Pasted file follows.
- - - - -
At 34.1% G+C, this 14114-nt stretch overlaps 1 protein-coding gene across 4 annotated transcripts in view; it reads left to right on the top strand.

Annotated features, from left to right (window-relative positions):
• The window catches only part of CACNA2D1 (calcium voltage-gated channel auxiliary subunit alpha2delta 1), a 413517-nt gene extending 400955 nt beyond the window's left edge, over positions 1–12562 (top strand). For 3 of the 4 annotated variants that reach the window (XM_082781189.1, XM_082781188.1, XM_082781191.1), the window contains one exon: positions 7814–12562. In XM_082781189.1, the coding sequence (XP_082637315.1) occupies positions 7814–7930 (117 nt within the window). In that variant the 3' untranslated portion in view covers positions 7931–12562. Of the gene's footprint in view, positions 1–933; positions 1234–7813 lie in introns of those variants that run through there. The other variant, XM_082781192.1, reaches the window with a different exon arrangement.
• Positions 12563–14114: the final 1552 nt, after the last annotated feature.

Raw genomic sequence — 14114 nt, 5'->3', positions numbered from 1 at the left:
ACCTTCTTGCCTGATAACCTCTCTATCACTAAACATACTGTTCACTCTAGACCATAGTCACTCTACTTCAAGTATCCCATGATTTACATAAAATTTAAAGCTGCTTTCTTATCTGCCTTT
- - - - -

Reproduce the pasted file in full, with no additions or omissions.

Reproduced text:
At 34.1% G+C, this 14114-nt stretch overlaps 1 protein-coding gene across 4 annotated transcripts in view; it reads left to right on the top strand.

Annotated features, from left to right (window-relative positions):
• The window catches only part of CACNA2D1 (calcium voltage-gated channel auxiliary subunit alpha2delta 1), a 413517-nt gene extending 400955 nt beyond the window's left edge, over positions 1–12562 (top strand). For 3 of the 4 annotated variants that reach the window (XM_082781189.1, XM_082781188.1, XM_082781191.1), the window contains one exon: positions 7814–12562. In XM_082781189.1, the coding sequence (XP_082637315.1) occupies positions 7814–7930 (117 nt within the window). In that variant the 3' untranslated portion in view covers positions 7931–12562. Of the gene's footprint in view, positions 1–933; positions 1234–7813 lie in introns of those variants that run through there. The other variant, XM_082781192.1, reaches the window with a different exon arrangement.
• Positions 12563–14114: the final 1552 nt, after the last annotated feature.

Raw genomic sequence — 14114 nt, 5'->3', positions numbered from 1 at the left:
ACCTTCTTGCCTGATAACCTCTCTATCACTAAACATACTGTTCACTCTAGACCATAGTCACTCTACTTCAAGTATCCCATGATTTACATAAAATTTAAAGCTGCTTTCTTATCTGCCTTT